Home-grown UK solar to be cheaper than gas


The United Kingdom's Solar Trade Association (STA) on Wednesday published a new analysis showing that the cost of generating electricity from a typical 10 MW solar farm in the U.K. is set to fall faster than previously expected over the next 15 years.

The report, Cost Reduction Potential of Large-scale Solar PV, is based on a survey of the STA's member companies and their cost forecasts between now and 2030.

UK solar soon to be cheaper than gas

The report finds that as long as the government provides stable policy support, it will be cheaper to generate electricity from solar than by burning gas as soon as 2018.

"A lot of people still don't realize just how close solar is to being competitive with gas-fired power generation," said STA CEO Paul Barwell. "U.K. solar is on its way to becoming subsidy-free, but it is critical we maintain stable government policy that supports grid connected utility-scale solar as opposed to fossil fuel power stations."

In addition, the study shows that solar will be cheaper than the wholesale price of electricity at some point between 2025 and 2028. The cost of generating electricity from gas, on the other hand, is forecast to increase in real terms over the next 15 years, and will always be more expensive than wholesale power, the STA points out.

The results show that the cost of building a large-scale solar farm is set to go down faster than currently estimated by the government due to a growing solar supply chain in Britain as well as falling global prices for solar panels and inverters.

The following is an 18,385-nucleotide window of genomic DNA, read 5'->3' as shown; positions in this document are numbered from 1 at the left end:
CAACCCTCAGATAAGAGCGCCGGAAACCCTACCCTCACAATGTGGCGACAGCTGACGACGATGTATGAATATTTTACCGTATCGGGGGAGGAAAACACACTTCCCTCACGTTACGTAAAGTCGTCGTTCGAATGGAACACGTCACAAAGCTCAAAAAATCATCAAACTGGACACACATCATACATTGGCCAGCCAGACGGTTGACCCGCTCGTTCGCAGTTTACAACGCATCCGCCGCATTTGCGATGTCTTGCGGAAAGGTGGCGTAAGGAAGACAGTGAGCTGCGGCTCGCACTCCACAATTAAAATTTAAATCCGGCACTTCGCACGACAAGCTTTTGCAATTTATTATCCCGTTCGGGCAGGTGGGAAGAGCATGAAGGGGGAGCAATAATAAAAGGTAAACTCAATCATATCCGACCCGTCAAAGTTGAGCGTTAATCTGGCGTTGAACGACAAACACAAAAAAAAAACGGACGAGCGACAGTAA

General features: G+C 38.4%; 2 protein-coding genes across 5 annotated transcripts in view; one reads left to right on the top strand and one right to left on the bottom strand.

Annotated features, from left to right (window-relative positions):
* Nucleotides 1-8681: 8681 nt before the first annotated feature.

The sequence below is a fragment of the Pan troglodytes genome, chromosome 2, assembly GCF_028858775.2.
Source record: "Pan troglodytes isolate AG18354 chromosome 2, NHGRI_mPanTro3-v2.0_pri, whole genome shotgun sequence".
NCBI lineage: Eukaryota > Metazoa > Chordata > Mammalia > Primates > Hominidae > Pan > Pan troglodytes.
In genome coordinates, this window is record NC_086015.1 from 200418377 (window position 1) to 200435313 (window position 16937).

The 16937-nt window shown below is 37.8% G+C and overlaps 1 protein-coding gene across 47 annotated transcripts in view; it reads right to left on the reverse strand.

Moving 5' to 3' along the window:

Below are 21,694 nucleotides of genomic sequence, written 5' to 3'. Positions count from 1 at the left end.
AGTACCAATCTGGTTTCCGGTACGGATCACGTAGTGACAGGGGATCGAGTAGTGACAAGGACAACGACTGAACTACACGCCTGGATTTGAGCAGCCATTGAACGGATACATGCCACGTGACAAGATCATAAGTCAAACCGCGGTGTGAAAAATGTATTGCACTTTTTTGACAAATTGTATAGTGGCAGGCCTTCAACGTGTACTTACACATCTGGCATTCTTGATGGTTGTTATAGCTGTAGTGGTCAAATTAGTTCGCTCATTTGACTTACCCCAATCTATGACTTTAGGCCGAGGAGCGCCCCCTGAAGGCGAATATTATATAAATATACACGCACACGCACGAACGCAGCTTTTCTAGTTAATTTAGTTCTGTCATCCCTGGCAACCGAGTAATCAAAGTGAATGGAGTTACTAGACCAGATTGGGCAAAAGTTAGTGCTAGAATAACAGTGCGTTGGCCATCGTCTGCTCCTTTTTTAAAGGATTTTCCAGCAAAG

Greater ambitions supported by lower costs

The analysis follows a recent report from the London-based Centre for Economics and Business Research (Cebr) on the macroeconomic benefits for the U.K. from investing in solar, which showed that the country could provide enough electricity to supply 15% of its electricity demand by 2030, supporting almost 50,000 jobs. Big solar arrays alone could add more than £25 billion to U.K. economic output, according to the report.

The global solar market is forecast to be worth over £78 billion ($134 billion) by 2020, making it a key emerging technology market.

The STA stresses, however, that the U.K. government intends to close the country's current Renewables Obligation subsidy scheme for solar farms bigger than 5 MW (about 25 acres), which will slow the falling cost of generating solar electricity on a large scale.

"It is clear that it makes political and economic sense for the government to back large-scale solar, with the sector's track record in creating jobs, and producing ever cheaper zero carbon power," Barwell added. "This report makes that case even more strongly – our updated costs forecast shows that solar is even cheaper than we thought. We just need one final push from government to get solar to being subsidy-free. A home grown solution to Britain's energy crisis.

"It is in the interests of both energy bill payers and the planet to maintain stable support for good quality large-scale solar farms. If we invest now – and make sure the new Contracts for Difference support scheme works for solar – this technology could in ten years' time be bringing down energy bills."

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